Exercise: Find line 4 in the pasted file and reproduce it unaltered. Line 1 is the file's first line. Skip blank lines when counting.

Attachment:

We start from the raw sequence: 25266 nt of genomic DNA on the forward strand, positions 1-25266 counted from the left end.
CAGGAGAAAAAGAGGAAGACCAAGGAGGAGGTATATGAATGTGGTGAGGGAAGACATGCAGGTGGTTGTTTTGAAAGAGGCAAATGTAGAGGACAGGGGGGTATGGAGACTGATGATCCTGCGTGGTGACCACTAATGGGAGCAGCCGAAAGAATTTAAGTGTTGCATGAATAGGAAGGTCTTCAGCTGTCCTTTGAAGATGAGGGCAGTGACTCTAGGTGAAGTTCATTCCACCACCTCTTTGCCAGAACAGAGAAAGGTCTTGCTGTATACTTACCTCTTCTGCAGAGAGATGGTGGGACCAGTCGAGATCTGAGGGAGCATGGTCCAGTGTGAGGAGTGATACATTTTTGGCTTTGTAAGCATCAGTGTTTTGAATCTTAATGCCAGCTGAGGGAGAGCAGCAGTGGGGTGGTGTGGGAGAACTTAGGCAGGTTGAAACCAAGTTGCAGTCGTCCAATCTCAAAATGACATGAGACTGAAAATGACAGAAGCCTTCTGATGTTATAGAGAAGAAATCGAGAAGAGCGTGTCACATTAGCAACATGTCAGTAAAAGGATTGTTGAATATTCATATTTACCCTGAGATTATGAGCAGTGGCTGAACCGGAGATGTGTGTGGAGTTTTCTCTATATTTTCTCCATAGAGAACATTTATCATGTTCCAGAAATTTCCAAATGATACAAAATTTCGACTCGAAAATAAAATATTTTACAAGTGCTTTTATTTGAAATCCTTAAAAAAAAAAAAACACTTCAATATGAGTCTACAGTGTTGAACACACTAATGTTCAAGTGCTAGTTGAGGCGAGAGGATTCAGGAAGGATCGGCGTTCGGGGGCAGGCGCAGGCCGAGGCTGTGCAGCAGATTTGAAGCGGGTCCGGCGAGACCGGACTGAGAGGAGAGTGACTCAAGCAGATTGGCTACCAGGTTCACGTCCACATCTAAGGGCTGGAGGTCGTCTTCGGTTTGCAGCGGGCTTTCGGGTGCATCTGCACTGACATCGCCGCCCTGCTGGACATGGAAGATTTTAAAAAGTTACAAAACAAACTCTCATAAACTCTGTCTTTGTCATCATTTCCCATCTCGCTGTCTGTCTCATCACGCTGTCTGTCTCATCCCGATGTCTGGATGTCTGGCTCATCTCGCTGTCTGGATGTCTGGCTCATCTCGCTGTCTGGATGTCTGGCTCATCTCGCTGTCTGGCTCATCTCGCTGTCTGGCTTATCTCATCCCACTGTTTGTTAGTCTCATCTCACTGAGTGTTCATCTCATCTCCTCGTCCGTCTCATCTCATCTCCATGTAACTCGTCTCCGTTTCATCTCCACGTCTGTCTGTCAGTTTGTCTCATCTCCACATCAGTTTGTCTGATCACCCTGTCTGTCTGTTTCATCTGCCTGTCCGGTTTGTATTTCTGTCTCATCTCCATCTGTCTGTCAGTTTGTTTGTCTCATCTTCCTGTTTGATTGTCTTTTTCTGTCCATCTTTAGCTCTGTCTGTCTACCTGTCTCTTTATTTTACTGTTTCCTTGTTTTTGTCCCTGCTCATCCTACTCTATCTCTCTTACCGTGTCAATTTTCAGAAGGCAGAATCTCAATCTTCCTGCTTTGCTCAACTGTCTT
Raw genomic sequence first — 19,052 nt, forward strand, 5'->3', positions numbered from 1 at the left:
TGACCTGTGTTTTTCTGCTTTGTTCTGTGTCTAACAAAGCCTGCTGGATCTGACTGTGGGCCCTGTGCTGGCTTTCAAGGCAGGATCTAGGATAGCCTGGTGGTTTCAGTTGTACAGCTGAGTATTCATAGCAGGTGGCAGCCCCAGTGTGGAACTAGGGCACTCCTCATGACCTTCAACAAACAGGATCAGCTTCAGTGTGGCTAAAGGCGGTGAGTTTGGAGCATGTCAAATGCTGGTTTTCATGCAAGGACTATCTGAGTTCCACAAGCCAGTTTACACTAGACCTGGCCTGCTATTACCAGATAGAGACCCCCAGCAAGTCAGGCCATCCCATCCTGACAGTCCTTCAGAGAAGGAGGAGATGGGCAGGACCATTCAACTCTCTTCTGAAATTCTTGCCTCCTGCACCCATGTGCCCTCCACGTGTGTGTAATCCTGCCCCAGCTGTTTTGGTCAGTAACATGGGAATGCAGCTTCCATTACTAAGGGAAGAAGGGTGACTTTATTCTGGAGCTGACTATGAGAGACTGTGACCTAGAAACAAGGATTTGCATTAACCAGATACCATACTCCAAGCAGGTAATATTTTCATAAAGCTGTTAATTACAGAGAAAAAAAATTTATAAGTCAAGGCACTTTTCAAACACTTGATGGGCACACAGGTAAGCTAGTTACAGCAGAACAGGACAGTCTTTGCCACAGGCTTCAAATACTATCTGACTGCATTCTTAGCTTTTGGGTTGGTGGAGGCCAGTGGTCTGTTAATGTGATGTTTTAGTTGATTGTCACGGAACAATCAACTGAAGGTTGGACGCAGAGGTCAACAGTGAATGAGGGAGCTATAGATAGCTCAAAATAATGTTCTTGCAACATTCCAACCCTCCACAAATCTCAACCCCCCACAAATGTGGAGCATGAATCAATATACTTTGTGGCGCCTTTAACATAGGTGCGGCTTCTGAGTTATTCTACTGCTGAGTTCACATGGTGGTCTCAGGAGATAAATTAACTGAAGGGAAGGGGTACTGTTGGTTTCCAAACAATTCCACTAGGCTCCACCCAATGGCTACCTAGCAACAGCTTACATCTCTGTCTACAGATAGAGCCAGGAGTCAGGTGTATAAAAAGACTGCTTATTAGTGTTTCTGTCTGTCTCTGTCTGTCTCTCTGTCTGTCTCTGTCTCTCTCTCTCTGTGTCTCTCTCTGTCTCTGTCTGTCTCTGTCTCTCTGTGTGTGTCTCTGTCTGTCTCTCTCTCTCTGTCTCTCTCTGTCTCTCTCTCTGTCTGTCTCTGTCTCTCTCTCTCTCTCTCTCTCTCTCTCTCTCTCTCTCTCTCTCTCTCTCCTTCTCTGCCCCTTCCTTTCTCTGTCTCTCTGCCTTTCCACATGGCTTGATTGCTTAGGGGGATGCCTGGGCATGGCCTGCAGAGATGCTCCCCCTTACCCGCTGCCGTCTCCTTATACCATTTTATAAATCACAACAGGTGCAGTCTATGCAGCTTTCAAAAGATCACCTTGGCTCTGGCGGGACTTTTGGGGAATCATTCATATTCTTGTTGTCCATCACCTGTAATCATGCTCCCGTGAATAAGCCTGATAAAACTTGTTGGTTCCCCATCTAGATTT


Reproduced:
TGACCTGTGTTTTTCTGCTTTGTTCTGTGTCTAACAAAGCCTGCTGGATCTGACTGTGGGCCCTGTGCTGGCTTTCAAGGCAGGATCTAGGATAGCCTGGTGGTTTCAGTTGTACAGCTGAGTATTCATAGCAGGTGGCAGCCCCAGTGTGGAACTAGGGCACTCCTCATGACCTTCAACAAACAGGATCAGCTTCAGTGTGGCTAAAGGCGGTGAGTTTGGAGCATGTCAAATGCTGGTTTTCATGCAAGGACTATCTGAGTTCCACAAGCCAGTTTACACTAGACCTGGCCTGCTATTACCAGATAGAGACCCCCAGCAAGTCAGGCCATCCCATCCTGACAGTCCTTCAGAGAAGGAGGAGATGGGCAGGACCATTCAACTCTCTTCTGAAATTCTTGCCTCCTGCACCCATGTGCCCTCCACGTGTGTGTAATCCTGCCCCAGCTGTTTTGGTCAGTAACATGGGAATGCAGCTTCCATTACTAAGGGAAGAAGGGTGACTTTATTCTGGAGCTGACTATGAGAGACTGTGACCTAGAAACAAGGATTTGCATTAACCAGATACCATACTCCAAGCAGGTAATATTTTCATAAAGCTGTTAATTACAGAGAAAAAAAATTTATAAGTCAAGGCACTTTTCAAACACTTGATGGGCACACAGGTAAGCTAGTTACAGCAGAACAGGACAGTCTTTGCCACAGGCTTCAAATACTATCTGACTGCATTCTTAGCTTTTGGGTTGGTGGAGGCCAGTGGTCTGTTAATGTGATGTTTTAGTTGATTGTCACGGAACAATCAACTGAAGGTTGGACGCAGAGGTCAACAGTGAATGAGGGAGCTATAGATAGCTCAAAATAATGTTCTTGCAACATTCCAACCCTCCACAAATCTCAACCCCCCACAAATGTGGAGCATGAATCAATATACTTTGTGGCGCCTTTAACATAGGTGCGGCTTCTGAGTTATTCTACTGCTGAGTTCACATGGTGGTCTCAGGAGATAAATTAACTGAAGGGAAGGGGTACTGTTGGTTTCCAAACAATTCCACTAGGCTCCACCCAATGGCTACCTAGCAACAGCTTACATCTCTGTCTACAGATAGAGCCAGGAGTCAGGTGTATAAAAAGACTGCTTATTAGTGTTTCTGTCTGTCTCTGTCTGTCTCTCTGTCTGTCTCTGTCTCTCTCTCTCTGTGTCTCTCTCTGTCTCTGTCTGTCTCTGTCTCTCTGTGTGTGTCTCTGTCTGTCTCTCTCTCTCTGTCTCTCTCTGTCTCTCTCTCTGTCTGTCTCTGTCTCTCTCTCTCTCTCTCTCTCTCTCTCTCTCTCTCTCTCTCTCTCTCTCCTTCTCTGCCCCTTCCTTTCTCTGTCTCTCTGCCTTTCCACATGGCTTGATTGCTTAGGGGGATGCCTGGGCATGGCCTGCAGAGATGCTCCCCCTTACCCGCTGCCGTCTCCTTATACCATTTTATAAATCACAACAGGTGCAGTCTATGCAGCTTTCAAAAGATCACCTTGGCTCTGGCGGGACTTTTGGGGAATCATTCATATTCTTGTTGTCCATCACCTGTAATCATGCTCCCGTGAATAAGCCTGATAAAACTTGTTGGTTCCCCATCTAGATTT